Dernholm was as run-down and muck-ridden as ever. I looked around a bit for signs of Maximillian or Lianna, but neither were to be found. At least she's still out there, looking for him. Maybe she's found him by now and convinced him to return. Despite my past transgressions against the local guard, they seemed willing to grant me an audience with the king. He greeted me with what I expected was a fake smile. "Ah! The outsider returns!" I wasn't that fond of him either.

I curtsied politely to him, trying to be on my best behavior despite my personal feelings. "I have unpleasant news... your daughter died on the way to meet the prince. I found her amulet."

Hmph. Heir? Since when has that ever meant anything to Cumbria? "The ship crashed, all hands were lost."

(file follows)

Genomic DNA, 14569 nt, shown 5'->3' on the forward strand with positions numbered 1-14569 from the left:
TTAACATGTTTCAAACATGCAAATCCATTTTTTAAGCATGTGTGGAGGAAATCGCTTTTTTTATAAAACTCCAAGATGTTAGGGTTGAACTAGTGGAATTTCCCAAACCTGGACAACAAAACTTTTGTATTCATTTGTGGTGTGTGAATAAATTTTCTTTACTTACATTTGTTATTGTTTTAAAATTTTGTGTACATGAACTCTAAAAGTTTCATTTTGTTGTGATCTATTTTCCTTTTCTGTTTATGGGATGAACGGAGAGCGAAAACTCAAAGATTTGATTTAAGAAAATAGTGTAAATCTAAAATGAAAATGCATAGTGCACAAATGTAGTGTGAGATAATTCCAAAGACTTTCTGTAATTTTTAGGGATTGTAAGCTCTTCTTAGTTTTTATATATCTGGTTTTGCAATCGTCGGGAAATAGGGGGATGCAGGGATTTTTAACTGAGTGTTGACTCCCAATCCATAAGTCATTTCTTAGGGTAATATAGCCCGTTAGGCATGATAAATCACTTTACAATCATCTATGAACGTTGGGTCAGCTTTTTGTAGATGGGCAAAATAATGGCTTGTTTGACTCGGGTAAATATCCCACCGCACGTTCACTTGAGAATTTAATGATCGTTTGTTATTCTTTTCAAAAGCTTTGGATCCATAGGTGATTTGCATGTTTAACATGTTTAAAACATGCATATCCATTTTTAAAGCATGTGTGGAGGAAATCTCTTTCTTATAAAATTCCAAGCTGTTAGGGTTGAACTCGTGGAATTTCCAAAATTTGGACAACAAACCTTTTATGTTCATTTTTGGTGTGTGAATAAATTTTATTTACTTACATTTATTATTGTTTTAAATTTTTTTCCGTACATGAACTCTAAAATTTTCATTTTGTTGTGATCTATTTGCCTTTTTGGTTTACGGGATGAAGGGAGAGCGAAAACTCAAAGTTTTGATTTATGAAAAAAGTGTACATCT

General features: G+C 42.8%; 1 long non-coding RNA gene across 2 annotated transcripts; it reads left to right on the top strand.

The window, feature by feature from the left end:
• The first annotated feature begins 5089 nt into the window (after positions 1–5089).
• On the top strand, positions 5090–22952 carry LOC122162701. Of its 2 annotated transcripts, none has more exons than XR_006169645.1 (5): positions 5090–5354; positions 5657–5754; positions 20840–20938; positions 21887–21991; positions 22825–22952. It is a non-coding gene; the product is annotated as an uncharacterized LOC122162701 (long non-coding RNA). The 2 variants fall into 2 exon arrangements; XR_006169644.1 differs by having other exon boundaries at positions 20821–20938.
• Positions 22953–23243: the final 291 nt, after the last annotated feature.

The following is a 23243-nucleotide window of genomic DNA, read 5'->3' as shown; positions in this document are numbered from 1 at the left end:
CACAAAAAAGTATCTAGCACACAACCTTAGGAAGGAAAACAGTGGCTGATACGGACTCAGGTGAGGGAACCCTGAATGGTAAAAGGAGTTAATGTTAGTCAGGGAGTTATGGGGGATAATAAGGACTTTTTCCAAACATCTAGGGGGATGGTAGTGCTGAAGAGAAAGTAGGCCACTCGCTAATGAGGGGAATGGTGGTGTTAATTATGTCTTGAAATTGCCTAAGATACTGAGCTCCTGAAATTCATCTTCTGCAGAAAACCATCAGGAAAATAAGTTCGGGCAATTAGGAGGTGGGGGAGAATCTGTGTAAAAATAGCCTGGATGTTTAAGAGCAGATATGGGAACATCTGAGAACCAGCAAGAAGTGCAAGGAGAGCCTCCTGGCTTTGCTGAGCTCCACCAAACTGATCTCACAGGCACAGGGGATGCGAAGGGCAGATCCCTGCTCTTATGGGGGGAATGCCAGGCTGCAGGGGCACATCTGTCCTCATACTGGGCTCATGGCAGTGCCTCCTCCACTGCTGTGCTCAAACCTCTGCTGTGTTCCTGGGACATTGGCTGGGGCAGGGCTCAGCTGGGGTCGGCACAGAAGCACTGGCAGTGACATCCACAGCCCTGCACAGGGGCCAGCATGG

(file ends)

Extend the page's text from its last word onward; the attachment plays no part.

"Here are a few coins." He motioned to a guard to paid me a pathetically small sum of coins. "I'll thank you to leave me with my grief, my good lady." I didn't even have a chance to say farewell before the guards forcefully escorted me out. Hmph. Grief. A man like you will never truly know what that word means. Don't worry, Praetor... the kingdom will be fine, no thanks to you.

I thought once again of possibly paying Jayna a visit, but I couldn't. It was all I could do not to burst out crying whenever I glanced over at Virgil, or a stray thought reminded me of Frederick. Jayna was like a constant, walking reminder of Nathaniel. One day I was sure I would have it all sorted out and I'd make a special trip just to see how she was doing. The five of us left Dernhom and made the journey up to Black Root, taking the train from there to Tarant.